Aha, I thought, re-reading that – a nation founded in the spirit of collaborative blogging, which Phil’s charter demonstrates to perfection. I dearly hope that Ars Notoria can avoid the obvious pitfalls of all such idealistic enterprises, never depicted more splendidly than by Orwell’s hypocritical, self-righteous oinks ‘more equal’ than the other beasts in Animal Farm.
About Icelandic government, though, what Solnit mentions as its most glaring flaw puzzled me at first. That, it seems, is cowardice – lily-livered citizen-governors – on which she quotes Svanur Kristjánsson, an Icelandic professor of political science:
“You can run into your prime minister at the store,” he said. “You know the minister, the president—you can make an appointment with the president.” But at the same time, there is “an incredible lack of civic courage” within the governing class, “a lack of people standing up and telling the truth,”
The idea seemed less surprising after I remembered the striking ratio in this very spot between the swarms of clicks, indicating reader interest, and the low comment count, for posts critical of The Guardian — taking it to task not just for silencing dissenting voices but far, far worse.
Whether or not Icelandic cowardice has any application at Ars Notoria – I’d guess none, if it turns out to be just a friendly chat forum, or one where bloggers with strange hobbies embrace fellow-hobbyists — countries could supply the best fast metaphors for what collaborative blogs should and shouldn’t aim at being.
Since most of the bloggers I know and love best are almost militantly independent, I suspect that we’re most like nations made up of hardy and idiosyncratic mountain peoples when we attempt to blog together. Think of Switzerland, a country of only seven and a half million inhabitants splintered into twenty-six cantons speaking either wholly different languages or different dialects of the same language, and operating something like fractal micro-Switzerlands with their own laws.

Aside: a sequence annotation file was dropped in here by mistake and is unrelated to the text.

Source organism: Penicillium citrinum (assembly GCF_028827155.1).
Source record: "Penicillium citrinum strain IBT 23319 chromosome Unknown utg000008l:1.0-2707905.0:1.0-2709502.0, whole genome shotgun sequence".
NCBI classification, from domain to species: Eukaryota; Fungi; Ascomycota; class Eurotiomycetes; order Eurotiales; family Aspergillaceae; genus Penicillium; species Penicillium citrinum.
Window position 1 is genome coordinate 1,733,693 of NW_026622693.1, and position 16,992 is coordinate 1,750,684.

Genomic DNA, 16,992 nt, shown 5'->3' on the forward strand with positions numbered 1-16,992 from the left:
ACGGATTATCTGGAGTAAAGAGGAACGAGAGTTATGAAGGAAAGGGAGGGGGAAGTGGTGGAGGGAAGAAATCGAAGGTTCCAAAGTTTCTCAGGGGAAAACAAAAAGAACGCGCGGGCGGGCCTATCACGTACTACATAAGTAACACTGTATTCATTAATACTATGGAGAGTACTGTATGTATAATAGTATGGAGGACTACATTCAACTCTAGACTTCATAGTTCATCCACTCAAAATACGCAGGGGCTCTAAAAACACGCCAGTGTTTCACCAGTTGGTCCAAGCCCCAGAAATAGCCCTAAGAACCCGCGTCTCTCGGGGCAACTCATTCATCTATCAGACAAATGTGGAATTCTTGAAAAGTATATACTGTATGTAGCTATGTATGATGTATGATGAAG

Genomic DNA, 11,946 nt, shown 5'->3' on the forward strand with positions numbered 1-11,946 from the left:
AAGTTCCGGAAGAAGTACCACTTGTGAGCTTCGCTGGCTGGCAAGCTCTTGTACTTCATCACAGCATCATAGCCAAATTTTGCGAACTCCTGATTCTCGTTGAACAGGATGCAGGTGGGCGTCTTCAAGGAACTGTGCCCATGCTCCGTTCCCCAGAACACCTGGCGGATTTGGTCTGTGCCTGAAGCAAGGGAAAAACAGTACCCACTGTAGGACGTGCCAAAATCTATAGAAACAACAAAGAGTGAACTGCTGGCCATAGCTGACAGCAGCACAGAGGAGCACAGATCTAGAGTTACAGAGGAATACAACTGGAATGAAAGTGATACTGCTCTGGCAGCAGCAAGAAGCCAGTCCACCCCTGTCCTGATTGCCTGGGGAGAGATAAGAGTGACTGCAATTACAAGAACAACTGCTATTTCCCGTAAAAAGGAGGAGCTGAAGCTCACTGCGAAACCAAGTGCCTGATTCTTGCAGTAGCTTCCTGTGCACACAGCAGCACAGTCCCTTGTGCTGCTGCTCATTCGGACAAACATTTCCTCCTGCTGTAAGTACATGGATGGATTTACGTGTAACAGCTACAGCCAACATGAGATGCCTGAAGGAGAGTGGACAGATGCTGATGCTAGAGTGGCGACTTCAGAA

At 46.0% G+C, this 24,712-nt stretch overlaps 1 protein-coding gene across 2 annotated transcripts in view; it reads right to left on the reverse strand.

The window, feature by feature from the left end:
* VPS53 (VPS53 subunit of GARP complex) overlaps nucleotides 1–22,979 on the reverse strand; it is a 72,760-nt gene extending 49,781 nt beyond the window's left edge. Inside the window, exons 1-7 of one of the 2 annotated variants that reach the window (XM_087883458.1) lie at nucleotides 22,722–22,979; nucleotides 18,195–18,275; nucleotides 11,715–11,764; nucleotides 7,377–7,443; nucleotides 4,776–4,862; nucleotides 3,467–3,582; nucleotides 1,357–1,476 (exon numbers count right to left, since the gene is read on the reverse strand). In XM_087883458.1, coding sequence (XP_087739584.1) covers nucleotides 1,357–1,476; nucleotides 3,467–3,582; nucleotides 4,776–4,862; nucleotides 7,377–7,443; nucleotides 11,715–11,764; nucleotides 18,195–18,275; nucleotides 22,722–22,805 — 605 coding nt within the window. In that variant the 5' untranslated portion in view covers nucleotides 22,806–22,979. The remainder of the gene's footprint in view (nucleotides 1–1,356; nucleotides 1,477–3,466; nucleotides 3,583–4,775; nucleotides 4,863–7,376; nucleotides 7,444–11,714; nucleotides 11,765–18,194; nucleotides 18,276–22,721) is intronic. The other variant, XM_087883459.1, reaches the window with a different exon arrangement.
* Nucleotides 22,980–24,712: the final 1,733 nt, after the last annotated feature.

Well, … perhaps not Switzerland, as after the 19th century its tribes, acting collectively, seem to have acquired a mysterious gift for attracting peace to themselves – or certainly for keeping out of international disputes.
Afghanistan would be its opposite, since that’s a mountainous nation that you might suppose to have a magical knack for magnetising conflict.
Collaborative blogging – in my experiences to date, starting with Desmond Swords’ heroic blogger-nation, Lit-Lovers’ Forum, in 2007 – is rather more like Afghanistan.
When I can help with Ars Notoria (and if Phil’s invitation still stands) I almost certainly will – though that won’t be for several weeks. Why the note of hesitation? Since Phil has some connection never quite spelt out with administrators at The Guardian, I confess that I’ve been wondering whether we aren’t being invited to act, unpaid, as laboratory mice for an experiment in moderation-free blogging whose most constructive and productive features will simply be copied by that newspaper.
I have trouble completely believing my suggestion myself – since Phil, unlike GNM, is as far as possible from a hypocrite or, as the subject has been mentioned, coward. I’m more deeply in his debt than anyone else’s for posting notices of this site’s existence in other places, and he has been unstinting with every form of encouragement. But for family-related reasons he has openly explained, he feels bound by respect and affection to certain editors at that newspaper.
I don’t envy him his complicated tight rope act, supporting both us and them. If I’m right in my guess … and I could be wholly mistaken … and if the policy-makers and online publishing strategists at The Guardian make the apology they owe a few of us for outrageous mistreatment; if they can be modest enough to ask for our help in trying out new kinds of blogging platforms; if they compensate us in some way for our effort, I’ll sign on. Who would doubt that that’s the right way forward for any newspaper serious about thriving in the ethersphere?